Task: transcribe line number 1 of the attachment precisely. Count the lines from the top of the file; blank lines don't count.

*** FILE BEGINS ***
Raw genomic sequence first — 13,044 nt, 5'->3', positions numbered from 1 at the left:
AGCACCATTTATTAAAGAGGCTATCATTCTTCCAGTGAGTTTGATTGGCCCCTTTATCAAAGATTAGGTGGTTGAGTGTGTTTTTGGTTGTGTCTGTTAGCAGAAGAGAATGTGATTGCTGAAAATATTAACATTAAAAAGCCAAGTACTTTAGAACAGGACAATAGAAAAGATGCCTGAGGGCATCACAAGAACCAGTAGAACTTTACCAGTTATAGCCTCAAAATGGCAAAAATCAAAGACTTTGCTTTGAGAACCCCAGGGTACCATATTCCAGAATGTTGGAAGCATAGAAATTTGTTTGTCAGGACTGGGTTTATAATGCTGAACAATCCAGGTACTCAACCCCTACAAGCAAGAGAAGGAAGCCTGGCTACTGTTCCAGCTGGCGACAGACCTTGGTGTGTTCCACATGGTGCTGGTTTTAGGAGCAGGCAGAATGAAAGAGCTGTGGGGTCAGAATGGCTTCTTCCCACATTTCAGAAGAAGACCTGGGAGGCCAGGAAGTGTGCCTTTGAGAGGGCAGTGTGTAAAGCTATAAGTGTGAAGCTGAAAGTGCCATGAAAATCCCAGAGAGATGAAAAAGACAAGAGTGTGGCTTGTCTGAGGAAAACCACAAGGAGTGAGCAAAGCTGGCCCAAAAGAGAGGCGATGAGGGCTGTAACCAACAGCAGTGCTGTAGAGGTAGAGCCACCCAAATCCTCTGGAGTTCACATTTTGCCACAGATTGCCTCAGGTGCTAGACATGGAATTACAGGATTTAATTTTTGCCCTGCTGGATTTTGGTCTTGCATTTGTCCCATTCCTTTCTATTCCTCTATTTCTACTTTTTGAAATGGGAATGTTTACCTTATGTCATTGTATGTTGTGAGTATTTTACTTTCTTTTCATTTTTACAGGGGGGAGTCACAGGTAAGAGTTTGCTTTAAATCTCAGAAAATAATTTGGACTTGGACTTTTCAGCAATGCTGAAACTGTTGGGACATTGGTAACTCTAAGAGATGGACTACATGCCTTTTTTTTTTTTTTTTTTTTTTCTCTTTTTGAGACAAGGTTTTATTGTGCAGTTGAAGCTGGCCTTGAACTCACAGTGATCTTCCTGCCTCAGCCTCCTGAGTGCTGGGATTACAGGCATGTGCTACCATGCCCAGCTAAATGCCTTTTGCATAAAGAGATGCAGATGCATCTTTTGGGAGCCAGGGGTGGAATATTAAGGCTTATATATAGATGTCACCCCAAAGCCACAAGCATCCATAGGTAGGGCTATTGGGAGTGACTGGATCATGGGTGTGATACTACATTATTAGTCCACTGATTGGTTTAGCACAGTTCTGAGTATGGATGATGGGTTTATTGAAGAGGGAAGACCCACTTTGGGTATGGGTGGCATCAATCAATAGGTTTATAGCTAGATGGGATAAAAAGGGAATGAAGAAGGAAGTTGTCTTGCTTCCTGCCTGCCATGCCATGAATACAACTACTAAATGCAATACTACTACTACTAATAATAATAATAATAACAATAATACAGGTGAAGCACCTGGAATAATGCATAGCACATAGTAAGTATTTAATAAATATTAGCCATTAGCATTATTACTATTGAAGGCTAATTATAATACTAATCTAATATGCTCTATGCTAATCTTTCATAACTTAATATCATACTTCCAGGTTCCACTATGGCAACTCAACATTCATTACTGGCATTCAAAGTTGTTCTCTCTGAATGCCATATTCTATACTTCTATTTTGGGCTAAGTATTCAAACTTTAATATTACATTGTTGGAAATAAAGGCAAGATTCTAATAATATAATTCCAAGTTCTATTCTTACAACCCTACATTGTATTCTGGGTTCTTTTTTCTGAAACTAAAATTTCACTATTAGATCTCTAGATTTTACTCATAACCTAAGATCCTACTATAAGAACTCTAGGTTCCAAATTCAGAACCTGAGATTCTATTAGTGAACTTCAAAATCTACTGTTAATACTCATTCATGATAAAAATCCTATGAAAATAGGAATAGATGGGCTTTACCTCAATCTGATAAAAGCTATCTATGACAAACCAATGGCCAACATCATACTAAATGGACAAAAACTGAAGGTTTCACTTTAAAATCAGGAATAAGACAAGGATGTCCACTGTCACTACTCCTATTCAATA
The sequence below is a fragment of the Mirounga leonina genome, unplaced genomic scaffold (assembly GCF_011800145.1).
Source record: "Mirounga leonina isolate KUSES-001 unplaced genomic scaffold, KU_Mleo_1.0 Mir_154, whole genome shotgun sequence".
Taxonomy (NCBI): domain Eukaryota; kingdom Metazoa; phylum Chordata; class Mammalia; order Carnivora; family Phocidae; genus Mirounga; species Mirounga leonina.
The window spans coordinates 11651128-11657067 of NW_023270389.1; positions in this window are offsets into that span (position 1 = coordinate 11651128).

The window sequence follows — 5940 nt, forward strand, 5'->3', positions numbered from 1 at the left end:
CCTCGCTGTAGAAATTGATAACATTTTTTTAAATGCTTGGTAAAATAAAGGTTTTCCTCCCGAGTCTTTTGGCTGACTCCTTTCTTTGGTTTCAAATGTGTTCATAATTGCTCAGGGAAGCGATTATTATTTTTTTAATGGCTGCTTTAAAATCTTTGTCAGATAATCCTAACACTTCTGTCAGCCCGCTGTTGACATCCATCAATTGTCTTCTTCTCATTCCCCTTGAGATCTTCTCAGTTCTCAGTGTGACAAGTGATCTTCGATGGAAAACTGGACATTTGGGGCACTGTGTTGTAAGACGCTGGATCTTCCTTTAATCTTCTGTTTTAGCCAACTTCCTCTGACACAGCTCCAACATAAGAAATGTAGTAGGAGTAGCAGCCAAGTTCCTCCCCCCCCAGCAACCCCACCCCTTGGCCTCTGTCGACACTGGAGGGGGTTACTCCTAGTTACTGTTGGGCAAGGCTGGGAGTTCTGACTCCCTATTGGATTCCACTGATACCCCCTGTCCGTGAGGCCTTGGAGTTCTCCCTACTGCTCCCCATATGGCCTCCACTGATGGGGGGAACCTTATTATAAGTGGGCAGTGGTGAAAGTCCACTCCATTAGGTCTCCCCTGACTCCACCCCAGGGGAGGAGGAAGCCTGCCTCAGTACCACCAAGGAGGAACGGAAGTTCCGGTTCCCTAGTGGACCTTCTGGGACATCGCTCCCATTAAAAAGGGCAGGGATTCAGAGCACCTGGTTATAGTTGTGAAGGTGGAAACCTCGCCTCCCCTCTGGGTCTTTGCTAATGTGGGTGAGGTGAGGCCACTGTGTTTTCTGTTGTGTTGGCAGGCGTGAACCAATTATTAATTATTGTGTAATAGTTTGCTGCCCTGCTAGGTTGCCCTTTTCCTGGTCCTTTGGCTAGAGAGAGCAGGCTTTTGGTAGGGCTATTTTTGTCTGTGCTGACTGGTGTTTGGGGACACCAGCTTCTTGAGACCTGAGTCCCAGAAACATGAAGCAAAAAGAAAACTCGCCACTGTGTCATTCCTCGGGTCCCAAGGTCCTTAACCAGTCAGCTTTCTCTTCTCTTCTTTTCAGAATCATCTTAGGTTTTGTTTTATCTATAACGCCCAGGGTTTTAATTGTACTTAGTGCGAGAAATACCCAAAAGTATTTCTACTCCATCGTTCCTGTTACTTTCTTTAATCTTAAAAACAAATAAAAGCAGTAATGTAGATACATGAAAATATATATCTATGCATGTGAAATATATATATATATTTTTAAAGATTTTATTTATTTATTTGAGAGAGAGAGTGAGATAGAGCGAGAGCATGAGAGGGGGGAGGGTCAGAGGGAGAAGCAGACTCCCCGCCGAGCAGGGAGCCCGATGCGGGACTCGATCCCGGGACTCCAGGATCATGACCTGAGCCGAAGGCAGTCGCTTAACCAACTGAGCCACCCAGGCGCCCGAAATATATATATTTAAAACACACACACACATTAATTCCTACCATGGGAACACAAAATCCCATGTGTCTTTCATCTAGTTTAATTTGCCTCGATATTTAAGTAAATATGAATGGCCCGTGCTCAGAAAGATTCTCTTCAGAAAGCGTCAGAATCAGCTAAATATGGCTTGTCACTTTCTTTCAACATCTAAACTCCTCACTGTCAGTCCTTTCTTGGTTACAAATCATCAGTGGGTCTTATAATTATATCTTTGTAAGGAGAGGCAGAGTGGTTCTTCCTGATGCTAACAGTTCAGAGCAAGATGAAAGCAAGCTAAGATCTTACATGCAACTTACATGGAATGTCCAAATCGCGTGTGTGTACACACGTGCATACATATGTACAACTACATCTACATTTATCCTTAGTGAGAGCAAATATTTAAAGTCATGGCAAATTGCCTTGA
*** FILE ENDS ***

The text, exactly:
Raw genomic sequence first — 13,044 nt, 5'->3', positions numbered from 1 at the left: